Simon Oxenham recently reported on a new report from the National Council on Teacher Quality that examined how well teacher training courses and textbooks convey evidence-based teaching practices. The sad answer is, hardly at all:
The report finds that out of 48 texts used in teacher-training programs none accurately described fundamental evidence-based teaching strategies comprehensively. Only 15 percent had more than a single page devoted to evidence-based practices; the remainder contained either zero or only a few sentences on methods that have been backed up by the decades of scientific findings that exist in the field of educational psychology.
In particular, textbooks didn’t include anything approaching adequate coverage of six core teaching strategies identified in this 2007 report as being the most effective techniques in all classrooms regardless of age or subject:
- Pairing graphics with words. All of us receive information through two primary pathways — auditory (for the spoken word) and visual (for the written word and graphic or pictorial representation). Student learning increases when teachers convey new material through both.
- Linking abstract concepts with concrete representations. Teachers should present tangible examples that illuminate overarching ideas and also explain how the example and big ideas connect.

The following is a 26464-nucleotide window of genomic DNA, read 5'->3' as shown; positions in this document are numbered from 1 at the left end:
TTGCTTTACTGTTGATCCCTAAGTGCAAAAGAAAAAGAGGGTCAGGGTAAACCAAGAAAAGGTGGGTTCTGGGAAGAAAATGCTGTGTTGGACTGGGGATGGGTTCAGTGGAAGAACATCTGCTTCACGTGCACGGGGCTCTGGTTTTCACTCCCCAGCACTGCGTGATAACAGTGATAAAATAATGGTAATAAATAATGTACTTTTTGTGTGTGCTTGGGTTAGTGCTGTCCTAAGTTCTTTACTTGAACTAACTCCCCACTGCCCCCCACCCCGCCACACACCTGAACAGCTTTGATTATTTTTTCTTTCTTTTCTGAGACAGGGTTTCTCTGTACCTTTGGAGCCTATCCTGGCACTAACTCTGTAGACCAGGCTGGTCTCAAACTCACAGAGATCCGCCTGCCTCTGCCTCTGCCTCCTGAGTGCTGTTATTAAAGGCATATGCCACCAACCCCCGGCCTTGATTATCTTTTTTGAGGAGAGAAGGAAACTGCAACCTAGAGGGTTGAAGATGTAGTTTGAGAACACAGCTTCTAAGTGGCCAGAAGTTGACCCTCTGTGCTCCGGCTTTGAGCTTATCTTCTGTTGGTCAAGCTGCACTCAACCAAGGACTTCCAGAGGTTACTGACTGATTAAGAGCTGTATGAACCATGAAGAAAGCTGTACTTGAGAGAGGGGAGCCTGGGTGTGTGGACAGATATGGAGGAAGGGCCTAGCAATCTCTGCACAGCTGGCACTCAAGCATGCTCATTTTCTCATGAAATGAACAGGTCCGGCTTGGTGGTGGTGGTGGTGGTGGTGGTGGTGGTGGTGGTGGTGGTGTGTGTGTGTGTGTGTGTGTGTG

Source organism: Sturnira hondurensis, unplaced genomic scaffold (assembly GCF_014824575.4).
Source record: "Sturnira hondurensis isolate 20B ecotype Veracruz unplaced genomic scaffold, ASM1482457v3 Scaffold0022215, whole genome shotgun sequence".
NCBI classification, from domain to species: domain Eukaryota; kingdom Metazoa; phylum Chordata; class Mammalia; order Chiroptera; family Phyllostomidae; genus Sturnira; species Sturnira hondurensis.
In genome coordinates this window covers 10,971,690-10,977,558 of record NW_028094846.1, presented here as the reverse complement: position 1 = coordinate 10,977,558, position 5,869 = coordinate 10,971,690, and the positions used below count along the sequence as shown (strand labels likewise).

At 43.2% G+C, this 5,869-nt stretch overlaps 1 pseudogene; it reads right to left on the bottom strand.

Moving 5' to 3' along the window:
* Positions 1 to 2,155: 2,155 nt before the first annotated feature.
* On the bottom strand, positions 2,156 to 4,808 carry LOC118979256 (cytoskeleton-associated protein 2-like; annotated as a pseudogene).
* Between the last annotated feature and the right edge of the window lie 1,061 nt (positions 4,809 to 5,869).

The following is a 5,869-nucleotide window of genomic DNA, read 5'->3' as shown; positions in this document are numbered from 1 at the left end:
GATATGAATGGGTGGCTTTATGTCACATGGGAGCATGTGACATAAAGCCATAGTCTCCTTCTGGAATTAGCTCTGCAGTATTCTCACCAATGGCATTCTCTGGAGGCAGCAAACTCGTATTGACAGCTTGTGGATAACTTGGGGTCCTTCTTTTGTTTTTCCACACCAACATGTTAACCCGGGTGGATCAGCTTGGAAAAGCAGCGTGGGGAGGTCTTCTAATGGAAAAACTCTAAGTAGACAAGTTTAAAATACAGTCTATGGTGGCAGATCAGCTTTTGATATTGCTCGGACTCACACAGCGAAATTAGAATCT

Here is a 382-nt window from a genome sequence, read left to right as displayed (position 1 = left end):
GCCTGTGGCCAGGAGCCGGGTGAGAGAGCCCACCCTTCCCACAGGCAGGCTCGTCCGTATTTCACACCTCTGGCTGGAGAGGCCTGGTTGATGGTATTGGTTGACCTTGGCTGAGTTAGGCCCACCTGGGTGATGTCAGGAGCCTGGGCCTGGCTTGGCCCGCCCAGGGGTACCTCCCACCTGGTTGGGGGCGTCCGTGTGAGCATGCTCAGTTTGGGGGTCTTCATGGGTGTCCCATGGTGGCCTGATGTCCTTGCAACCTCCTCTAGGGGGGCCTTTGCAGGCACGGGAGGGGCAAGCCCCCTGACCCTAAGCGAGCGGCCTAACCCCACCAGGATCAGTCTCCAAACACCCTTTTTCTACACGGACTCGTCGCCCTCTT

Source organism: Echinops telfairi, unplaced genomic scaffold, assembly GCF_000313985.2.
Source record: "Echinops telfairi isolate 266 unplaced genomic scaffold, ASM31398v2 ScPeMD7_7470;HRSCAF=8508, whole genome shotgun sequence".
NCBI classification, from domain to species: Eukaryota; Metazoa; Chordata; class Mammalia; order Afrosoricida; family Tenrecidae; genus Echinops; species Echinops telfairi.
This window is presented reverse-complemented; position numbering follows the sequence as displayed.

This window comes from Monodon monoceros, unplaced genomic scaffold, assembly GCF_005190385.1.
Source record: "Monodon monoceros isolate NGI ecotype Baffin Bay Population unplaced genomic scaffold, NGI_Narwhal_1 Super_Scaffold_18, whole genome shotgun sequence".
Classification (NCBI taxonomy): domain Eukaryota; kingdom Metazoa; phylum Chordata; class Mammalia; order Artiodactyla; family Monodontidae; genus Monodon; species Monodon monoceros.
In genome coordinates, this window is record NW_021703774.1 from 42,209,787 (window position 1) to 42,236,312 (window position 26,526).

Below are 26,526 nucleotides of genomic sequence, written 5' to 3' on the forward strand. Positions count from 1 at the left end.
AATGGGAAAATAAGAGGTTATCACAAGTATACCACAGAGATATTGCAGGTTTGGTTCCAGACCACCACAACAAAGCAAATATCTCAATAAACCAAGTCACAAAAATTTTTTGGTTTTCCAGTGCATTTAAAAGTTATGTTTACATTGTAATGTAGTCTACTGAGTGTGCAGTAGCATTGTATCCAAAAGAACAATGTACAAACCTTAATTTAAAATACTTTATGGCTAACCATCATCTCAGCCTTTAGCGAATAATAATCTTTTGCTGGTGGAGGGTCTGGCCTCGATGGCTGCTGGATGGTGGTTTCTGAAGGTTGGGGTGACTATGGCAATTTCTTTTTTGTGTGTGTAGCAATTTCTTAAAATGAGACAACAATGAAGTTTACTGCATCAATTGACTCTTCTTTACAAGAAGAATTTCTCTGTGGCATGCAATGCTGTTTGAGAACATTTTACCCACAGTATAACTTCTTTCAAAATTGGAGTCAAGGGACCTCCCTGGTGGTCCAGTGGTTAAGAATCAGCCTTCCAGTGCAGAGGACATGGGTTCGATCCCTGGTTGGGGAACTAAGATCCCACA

- Posing probing questions. Asking students “why”, “how”, “what if”, and “how do you know” requires them to clarify and link their knowledge of key ideas.
- Repeatedly alternating solved and unsolved problems. Explanations accompanying solved problems help students comprehend underlying principles, taking them beyond the mechanics of problem solving.
- Distributing practice. Students should practice material several times after learning it, with each practice or review separated by weeks and even months.
- Assessing to boost retention. Beyond the value of formative assessment (to help a teacher decide what to teach) and summative assessment (to determine what students have learned), assessments that require students to recall material help information “stick”.
This raises an uncomfortable question, though: how well does Software Carpentry measure up against these six criteria? I’ll give us a pass on #5 — our two-day workshops simply don’t allow for practice weeks or months later (though we hope learners will do this on their own). But what about graphics? There aren’t many diagrams in our lessons, and the ones we have usually aren’t put up on the screen when we teach. Linking concepts to representations? Probing questions? I think we still have a lot of work to do.
But I also think that our lessons and teaching practices are better than they used to be. We’ll add these points to instructor training and follow up on them in mentoring sessions, and keep getting better, one small fix at a time.
This post originally appeared in the Software Carpentry blog.